Truth on the page

So you’re going to publish a novel…

For a while I’ve been wanting to post about my first novel contract, signed about six weeks ago. I’ve wanted to post about the publisher who’s willing to take a chance on this first beloved project, and take a chance on its creator too. I’ve wanted to talk about the exhilaration and strangeness of all this.

Journaling is often the only way I can discharge an overloaded brain, but for some reason, this time, I’ve also wanted to keep everything to myself, even when I feel desperate to talk to someone about it. This road to real-first-book-in-the-flesh, or at least in print and on paper I can hold, has been a long and winding and rough one. Now that I’ve gotten to this place, the one thing I’ve wanted so much for all these years, more than anything I feel scared.

The destination doesn’t look like what I imagined, back at the beginning. For one thing, publishing has already changed so much since the year when I started this book. When I started it, I dreamed, the way a lot of us do, about an agent and the traditional publishing road. After many, many rejections, I finally decided to try a different path: sending the book out to indie presses that might be willing to think differently and take a risk on an unknown quantity. The Canadian indie Blue Moon Publishers was a lucky find. I submitted to them on a chance, more than half thinking – the way you think after you get so many rejections you stop counting them – that nothing would come of it. Instead, one morning, I got a phone call.

I remember how my hands shook as I tried to write down everything the publisher told me over the phone: what the contract with them would look like, how Blue Moon’s publishing process works, how they wanted to market the book to specific audiences who would love its musical angle and connect with its social issues. Even then, as I scribbled notes I could barely read, I told myself none of this would really change anything. Even later, when I finally signed the contract, I told myself I would still be the same person the next day. The funny thing – and the difficult thing – is that it turned out not to be true.

Almost nine years ago, during a crazy spring and summer, I started trying to write this book. At the time, my professional life was going down the tubes: a job I had desperately wanted had turned out to be a nightmare, and I was depressed and didn’t know what to do with myself. I remember those things now, but when I look back, they don’t seem to matter. What glows in my mind is that early time, the new story in my head, the new heartbeat of each day. My novel To Love a Stranger.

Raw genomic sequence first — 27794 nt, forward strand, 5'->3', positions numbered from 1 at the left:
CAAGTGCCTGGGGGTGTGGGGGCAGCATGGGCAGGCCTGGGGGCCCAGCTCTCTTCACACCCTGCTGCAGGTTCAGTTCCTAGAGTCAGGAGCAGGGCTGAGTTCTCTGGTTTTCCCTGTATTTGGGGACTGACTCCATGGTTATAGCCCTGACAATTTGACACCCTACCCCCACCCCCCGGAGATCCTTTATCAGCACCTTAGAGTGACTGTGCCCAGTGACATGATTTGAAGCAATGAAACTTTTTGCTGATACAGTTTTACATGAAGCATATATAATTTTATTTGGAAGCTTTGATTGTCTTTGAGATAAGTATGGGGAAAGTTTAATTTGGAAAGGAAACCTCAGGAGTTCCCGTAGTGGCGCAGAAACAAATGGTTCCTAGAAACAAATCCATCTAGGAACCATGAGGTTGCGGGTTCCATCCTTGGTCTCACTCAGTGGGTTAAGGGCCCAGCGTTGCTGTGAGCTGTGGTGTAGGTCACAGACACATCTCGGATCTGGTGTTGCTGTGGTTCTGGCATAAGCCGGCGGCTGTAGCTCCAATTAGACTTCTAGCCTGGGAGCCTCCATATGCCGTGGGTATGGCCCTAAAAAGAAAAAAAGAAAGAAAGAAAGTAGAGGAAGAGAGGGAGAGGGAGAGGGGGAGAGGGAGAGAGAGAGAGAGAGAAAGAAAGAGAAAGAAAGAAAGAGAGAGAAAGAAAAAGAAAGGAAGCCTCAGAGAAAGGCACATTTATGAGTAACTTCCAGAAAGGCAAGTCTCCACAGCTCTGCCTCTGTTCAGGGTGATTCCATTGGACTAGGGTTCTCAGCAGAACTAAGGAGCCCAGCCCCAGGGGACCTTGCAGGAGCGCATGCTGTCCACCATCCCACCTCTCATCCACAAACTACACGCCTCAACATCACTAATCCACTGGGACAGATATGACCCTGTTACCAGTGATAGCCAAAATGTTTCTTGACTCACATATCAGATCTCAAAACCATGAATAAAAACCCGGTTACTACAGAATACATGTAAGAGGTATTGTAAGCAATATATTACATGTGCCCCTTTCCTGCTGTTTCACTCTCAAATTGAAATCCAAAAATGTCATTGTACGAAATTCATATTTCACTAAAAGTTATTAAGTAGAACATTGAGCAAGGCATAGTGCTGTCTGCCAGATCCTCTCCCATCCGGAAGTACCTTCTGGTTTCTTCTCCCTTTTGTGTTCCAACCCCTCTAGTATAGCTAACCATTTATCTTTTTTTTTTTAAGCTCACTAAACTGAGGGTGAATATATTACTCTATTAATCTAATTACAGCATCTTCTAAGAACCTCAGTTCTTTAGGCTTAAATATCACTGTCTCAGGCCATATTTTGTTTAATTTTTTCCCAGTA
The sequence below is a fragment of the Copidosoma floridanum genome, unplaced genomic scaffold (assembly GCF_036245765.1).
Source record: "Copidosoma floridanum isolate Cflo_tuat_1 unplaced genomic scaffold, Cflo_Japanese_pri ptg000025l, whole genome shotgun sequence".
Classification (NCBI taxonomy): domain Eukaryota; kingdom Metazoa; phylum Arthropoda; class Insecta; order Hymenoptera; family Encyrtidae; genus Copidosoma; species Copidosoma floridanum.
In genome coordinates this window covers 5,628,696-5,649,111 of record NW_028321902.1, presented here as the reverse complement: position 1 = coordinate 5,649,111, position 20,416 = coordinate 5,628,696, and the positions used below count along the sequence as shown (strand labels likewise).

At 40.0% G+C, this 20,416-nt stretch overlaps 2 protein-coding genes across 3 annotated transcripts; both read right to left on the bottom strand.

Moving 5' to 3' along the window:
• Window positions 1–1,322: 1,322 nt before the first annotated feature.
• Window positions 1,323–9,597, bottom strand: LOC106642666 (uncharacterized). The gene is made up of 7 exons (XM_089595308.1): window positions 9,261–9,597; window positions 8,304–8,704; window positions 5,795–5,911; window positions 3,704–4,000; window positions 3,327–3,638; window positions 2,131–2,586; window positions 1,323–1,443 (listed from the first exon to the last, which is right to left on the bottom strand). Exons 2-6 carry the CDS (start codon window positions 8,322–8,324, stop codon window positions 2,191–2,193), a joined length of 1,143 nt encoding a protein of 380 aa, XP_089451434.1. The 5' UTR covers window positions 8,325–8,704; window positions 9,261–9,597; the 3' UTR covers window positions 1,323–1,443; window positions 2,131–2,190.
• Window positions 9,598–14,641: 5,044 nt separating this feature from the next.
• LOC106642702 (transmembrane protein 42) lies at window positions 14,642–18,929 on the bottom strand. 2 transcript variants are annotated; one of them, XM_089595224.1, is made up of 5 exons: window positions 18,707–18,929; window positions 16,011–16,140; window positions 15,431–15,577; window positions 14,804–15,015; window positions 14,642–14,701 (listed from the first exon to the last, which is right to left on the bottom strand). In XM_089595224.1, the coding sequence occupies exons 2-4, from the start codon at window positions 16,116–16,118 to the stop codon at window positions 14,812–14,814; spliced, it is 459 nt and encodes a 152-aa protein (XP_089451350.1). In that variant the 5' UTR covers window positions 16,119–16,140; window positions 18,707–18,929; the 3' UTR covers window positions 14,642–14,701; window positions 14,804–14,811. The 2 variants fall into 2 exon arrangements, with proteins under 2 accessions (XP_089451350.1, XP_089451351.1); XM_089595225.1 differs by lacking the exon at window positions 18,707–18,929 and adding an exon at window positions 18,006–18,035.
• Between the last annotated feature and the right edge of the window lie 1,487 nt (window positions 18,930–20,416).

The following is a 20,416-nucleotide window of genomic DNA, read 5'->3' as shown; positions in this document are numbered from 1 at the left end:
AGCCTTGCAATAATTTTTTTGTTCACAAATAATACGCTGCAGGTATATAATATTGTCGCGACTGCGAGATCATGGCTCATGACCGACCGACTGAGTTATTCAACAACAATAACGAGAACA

It started because I wanted to get a character onto the page. I wanted that character to be perfect, and because of that, it was practically impossible to write anything. I didn’t know where to start and got discouraged so often. I tried to create a story that was much too big. I always thought there was something important about it, something that needed to be said, and it was heartbreaking not to know how to say it, even when working on it was full of joy.

And now we’re here. A lot has changed. When I started this book, I thought I only wanted to write one story and then I’d be done. Somewhere along the line, I realized one story wasn’t going to be enough. I wanted to be a writer. Strange shift. That word writer used to feel shameful to me, even while I was working as hard as I could to become one, because I wasn’t good at it and it wasn’t what I was supposed to be doing with myself anyway. It’s not shameful anymore.

For as long as I’ve been trying to get words on the page, I’ve been a writer, but I never thought I had the right to call myself one. Now I need to own that title, for once and for all, because I need to own the words that are going out there. This first book came from a deep and intensely personal place. My truth is sitting there on the page. Now other eyes will take it in.

The book isn’t perfect, but I think my character, Sam, comes to life. I think his conflict is visceral and real. It’s a gentle story, despite all the emotions in it. It’s a quiet and understated story even though it deals with major events in people’s lives, and intense personal conflict. It’s a tribute to the classical music I love, taking the “heard” experience of orchestral performances and putting them on the page. I don’t know how good of a job I did. I certainly don’t know what anyone will think of it: anyone who opens it and reads it, and doesn’t have all the ties and all the long history I have with it. I don’t know what they’ll see or how they’ll feel about it.

In the end, though, I do think there’s something beautiful about it. Something that deserves to be shared. I don’t know if I did it well enough, and maybe I’ll never be sure. That’s a scary thing, like the realization that once you put your truth out there, you can’t take it back. But if it’s a choice between doing this now, and never doing it at all: that’s not a choice. We do it.

[p.s. If you’d like to learn a little more about the novel, please check out Blue Moon’s blog, on which I talk about the music that helped inspire the book.]